Thursday, January 2, 2014

FDA's Proposed Rule on Prevention of Intentional Contamination (Food Defense)

On December 20, 2013, FDA rolled out the proposed rule on food defense – Proposed Rule for Protecting Food against Intentional Adulteration. In this rule, facilities will need to develop and implement a food defense plan. In doing this, they will identify any actionable process steps and implement mitigation strategies that will protect food from intentional contamination.
Of the FSMA sections proposed thus far, this is one that should receive sufficient debate. Requiring facilities to have a written food defense plan is one thing, but the sticking points will be on enacting mitigation strategies for actionable steps is where there can be some controversy. Adulteration is a low risk event, so how much resources should a facility commit to putting in control measures. And there can be significant difference of opinions on which steps truly represent a risk, and then which control measures should be used for those steps.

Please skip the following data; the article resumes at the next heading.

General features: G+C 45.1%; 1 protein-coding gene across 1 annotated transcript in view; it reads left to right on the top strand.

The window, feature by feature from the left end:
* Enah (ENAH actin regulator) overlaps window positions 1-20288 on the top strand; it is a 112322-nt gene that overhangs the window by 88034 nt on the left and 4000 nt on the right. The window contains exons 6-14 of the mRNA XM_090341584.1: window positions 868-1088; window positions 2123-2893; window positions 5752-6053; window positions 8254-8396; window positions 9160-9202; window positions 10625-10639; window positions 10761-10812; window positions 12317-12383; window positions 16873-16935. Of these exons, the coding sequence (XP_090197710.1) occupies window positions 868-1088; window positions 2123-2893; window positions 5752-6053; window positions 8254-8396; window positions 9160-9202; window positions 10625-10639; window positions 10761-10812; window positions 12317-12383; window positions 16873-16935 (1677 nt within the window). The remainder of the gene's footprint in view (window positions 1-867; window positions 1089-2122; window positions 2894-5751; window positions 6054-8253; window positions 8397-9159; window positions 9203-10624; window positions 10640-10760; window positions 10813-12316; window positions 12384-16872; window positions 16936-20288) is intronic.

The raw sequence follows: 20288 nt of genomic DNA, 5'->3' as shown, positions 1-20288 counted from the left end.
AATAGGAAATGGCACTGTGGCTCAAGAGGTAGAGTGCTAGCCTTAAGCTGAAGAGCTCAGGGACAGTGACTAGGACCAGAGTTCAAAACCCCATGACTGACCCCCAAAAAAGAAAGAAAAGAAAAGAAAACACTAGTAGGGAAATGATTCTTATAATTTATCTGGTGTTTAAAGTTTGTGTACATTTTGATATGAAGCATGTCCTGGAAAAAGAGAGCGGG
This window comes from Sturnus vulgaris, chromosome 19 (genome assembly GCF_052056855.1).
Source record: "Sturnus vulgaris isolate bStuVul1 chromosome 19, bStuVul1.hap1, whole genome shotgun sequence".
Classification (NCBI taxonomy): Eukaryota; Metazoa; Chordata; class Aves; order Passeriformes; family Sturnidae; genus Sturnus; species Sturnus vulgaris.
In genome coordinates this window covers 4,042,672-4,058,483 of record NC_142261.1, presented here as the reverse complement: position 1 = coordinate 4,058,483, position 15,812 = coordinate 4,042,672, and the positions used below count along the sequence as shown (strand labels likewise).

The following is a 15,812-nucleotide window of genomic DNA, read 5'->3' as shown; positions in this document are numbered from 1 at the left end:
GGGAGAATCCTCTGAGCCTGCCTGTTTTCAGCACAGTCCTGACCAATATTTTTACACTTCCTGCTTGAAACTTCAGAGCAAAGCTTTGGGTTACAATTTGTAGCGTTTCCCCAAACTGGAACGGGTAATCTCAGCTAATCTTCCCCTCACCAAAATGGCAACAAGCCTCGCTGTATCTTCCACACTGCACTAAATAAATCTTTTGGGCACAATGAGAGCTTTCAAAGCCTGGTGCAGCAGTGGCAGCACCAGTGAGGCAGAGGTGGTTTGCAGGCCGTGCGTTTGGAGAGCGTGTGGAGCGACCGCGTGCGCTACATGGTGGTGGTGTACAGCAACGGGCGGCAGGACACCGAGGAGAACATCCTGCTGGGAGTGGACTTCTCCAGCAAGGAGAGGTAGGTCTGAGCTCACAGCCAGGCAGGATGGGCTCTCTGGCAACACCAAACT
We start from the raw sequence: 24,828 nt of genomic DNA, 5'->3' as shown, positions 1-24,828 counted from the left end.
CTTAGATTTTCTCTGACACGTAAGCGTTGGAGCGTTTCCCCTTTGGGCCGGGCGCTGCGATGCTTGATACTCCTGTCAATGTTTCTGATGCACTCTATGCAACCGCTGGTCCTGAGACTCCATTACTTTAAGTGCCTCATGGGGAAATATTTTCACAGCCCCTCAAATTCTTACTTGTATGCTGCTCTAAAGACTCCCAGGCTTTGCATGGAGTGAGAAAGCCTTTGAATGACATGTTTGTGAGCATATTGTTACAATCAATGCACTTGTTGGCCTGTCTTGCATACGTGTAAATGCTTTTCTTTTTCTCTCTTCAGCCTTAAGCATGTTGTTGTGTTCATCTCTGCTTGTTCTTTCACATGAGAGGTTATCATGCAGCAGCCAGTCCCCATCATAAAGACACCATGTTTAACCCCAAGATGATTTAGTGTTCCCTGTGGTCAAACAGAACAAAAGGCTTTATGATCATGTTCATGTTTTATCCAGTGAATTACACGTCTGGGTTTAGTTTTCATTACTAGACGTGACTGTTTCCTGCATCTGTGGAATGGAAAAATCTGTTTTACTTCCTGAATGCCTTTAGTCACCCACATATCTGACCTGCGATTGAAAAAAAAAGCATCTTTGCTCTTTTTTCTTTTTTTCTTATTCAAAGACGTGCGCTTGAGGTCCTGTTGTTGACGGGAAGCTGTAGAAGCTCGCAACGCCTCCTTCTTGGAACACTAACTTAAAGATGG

For example, a facility may have a bulk mixing tank. People who work in the facility may not see any significant risk due to the fact that it is out in the open and only employees have access. But from the CARVER analysis, this process step was deemed the highest risk area within the facility. The facility management may not think that further mitigation is needed, outside of limiting visitors in the facility. But an inspector may want more control, like a cover (which would making cleaning difficulty), a gate to limit access (not practical if the batch operator has to constantly access the batch area), or hire an extra employee for two batch operators. Maybe all would be suggested.